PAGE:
Blue light before sleep – is it really as bad as we thought?
I credit myself with knowing something about sleep and its impacts on wellbeing, and how to get the best sleep – the ‘hygiene factors’ as these are sometimes called. But I’ve been confused lately. Does the blue light that emits from technological devices have a negative impact on our sleep or not?
I’ve been advising clients there are three reasons to ‘unplug’ from technology before bedtime:
- Blue light suppresses/delays the release of melatonin, the hormone that brings about sleep in the body
- Interacting with technology in an active way – such as communicating or browsing keeps the brain stimulated much more than passive TV watching or reading a book, making it harder to drift into sleep
- Time tends to slip away when you are engaged with technology – you end up getting to sleep a lot later.
Yet it seems the finding about blue light has been blown out of proportion and some say ‘sensationalised’. An oft-quoted study is that by Chang et al (2014) where the findings were that participants who read on light-emitting devices took longer to fall asleep than those who read a printed book. They also had higher alertness before sleep and had less REM sleep. But what doesn’t get quite as much airtime is that the “longer time taken to fall asleep” was a mere 10 minutes, after a week of comparing the two conditions.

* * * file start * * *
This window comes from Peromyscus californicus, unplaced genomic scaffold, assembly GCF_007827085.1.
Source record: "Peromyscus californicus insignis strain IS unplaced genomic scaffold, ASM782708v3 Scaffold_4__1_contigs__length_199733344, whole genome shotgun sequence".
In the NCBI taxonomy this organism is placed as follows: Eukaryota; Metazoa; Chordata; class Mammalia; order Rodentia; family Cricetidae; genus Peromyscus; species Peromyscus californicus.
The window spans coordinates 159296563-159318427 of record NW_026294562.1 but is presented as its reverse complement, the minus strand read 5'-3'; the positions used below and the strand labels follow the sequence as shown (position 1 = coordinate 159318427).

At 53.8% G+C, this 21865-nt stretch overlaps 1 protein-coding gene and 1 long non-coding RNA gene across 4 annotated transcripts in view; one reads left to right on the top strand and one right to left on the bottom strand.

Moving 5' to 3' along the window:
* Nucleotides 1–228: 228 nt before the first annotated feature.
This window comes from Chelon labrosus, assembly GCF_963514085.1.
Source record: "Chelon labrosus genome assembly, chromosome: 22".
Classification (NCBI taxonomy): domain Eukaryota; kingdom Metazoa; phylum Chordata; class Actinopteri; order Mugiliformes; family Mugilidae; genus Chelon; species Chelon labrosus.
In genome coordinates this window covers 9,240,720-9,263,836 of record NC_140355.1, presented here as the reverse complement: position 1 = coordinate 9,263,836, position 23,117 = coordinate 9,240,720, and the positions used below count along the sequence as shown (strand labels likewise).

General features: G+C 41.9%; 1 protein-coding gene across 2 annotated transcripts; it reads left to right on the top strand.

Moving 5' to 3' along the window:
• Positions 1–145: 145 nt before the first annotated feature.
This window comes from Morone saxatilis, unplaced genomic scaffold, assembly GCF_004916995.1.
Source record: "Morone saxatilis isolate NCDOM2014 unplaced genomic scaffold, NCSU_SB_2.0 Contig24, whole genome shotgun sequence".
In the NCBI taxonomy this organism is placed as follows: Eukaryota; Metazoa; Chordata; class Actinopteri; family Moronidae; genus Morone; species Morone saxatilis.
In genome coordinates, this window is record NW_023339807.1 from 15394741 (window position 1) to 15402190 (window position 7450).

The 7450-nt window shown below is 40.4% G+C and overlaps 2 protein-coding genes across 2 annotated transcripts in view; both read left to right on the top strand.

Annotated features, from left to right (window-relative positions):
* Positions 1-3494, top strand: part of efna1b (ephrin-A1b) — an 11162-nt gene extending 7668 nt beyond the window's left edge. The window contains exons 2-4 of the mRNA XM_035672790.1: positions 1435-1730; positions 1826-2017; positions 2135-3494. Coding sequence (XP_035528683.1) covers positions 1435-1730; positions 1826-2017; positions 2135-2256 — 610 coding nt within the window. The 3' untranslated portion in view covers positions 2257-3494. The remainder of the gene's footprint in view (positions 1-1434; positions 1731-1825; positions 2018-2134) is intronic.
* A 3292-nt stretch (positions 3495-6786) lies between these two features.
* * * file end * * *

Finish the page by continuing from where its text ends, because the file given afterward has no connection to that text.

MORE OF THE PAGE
Some home-grown Australian research with adolescents demonstrated that 1 hour of bright screen light from iPads did not affect sleep (Heath et al 2014), which might not please the parents amongst us, but should be considered.
At the recent Positive Psychology and Wellbeing Conference in Adelaide, Professor Drew Dawson, former Director of the Centre for Sleep Research at the University of SA told the audience ‘blue light has a marginal difference on the release of melatonin and is not enough to cause a sleep disorder’. These are thoughts echoed by Associate Professor Michael Gradisar who researches child and adolescent sleep problems at Flinders University, and who has said ‘it is hard to see a strong causal connection between evening technology use and sleep disturbance. However, the evidence is suggesting more of a notion that evening technology use increases alertness, and people keep using technology past their bedtime’ (Personal Communication).
A useful review of all the sleep & technology studies by Bartel, Gradisar and Williamson (2015) showed that although there are ten studies that show watching TV has a near zero impact on sleep, as above, interactive technology use tends to delay bedtime and so results in less sleep. Bring back TV’s in the bedroom?
So, I feel that my advice to clients still stands – that using interactive technology before bedtime will negatively impact sleep duration, but I’m now not convinced that it is because of the blue light. If anyone has contrary research evidence or comments to share, I’ll be very pleased to receive these.